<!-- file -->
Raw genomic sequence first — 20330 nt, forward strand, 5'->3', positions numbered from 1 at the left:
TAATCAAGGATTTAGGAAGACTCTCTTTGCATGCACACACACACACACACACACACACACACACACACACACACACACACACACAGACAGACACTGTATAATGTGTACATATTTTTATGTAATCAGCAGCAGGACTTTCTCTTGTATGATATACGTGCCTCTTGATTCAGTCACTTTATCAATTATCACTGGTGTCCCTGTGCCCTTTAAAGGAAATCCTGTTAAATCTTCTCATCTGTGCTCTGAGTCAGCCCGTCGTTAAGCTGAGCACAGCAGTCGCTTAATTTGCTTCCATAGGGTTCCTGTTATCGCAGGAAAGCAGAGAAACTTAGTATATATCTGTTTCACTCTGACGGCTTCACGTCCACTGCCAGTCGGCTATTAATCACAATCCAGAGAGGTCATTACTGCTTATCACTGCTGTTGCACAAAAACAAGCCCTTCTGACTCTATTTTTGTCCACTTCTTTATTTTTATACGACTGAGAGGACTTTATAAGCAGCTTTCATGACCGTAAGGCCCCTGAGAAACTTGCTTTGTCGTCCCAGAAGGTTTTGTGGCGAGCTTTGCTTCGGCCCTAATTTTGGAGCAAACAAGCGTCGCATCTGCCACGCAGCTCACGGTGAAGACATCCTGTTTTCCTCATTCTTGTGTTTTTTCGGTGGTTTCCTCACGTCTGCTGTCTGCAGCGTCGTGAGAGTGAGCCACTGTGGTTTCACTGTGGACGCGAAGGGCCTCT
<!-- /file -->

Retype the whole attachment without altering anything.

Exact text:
Raw genomic sequence first — 20330 nt, forward strand, 5'->3', positions numbered from 1 at the left:
TAATCAAGGATTTAGGAAGACTCTCTTTGCATGCACACACACACACACACACACACACACACACACACACACACACACACACACAGACAGACACTGTATAATGTGTACATATTTTTATGTAATCAGCAGCAGGACTTTCTCTTGTATGATATACGTGCCTCTTGATTCAGTCACTTTATCAATTATCACTGGTGTCCCTGTGCCCTTTAAAGGAAATCCTGTTAAATCTTCTCATCTGTGCTCTGAGTCAGCCCGTCGTTAAGCTGAGCACAGCAGTCGCTTAATTTGCTTCCATAGGGTTCCTGTTATCGCAGGAAAGCAGAGAAACTTAGTATATATCTGTTTCACTCTGACGGCTTCACGTCCACTGCCAGTCGGCTATTAATCACAATCCAGAGAGGTCATTACTGCTTATCACTGCTGTTGCACAAAAACAAGCCCTTCTGACTCTATTTTTGTCCACTTCTTTATTTTTATACGACTGAGAGGACTTTATAAGCAGCTTTCATGACCGTAAGGCCCCTGAGAAACTTGCTTTGTCGTCCCAGAAGGTTTTGTGGCGAGCTTTGCTTCGGCCCTAATTTTGGAGCAAACAAGCGTCGCATCTGCCACGCAGCTCACGGTGAAGACATCCTGTTTTCCTCATTCTTGTGTTTTTTCGGTGGTTTCCTCACGTCTGCTGTCTGCAGCGTCGTGAGAGTGAGCCACTGTGGTTTCACTGTGGACGCGAAGGGCCTCT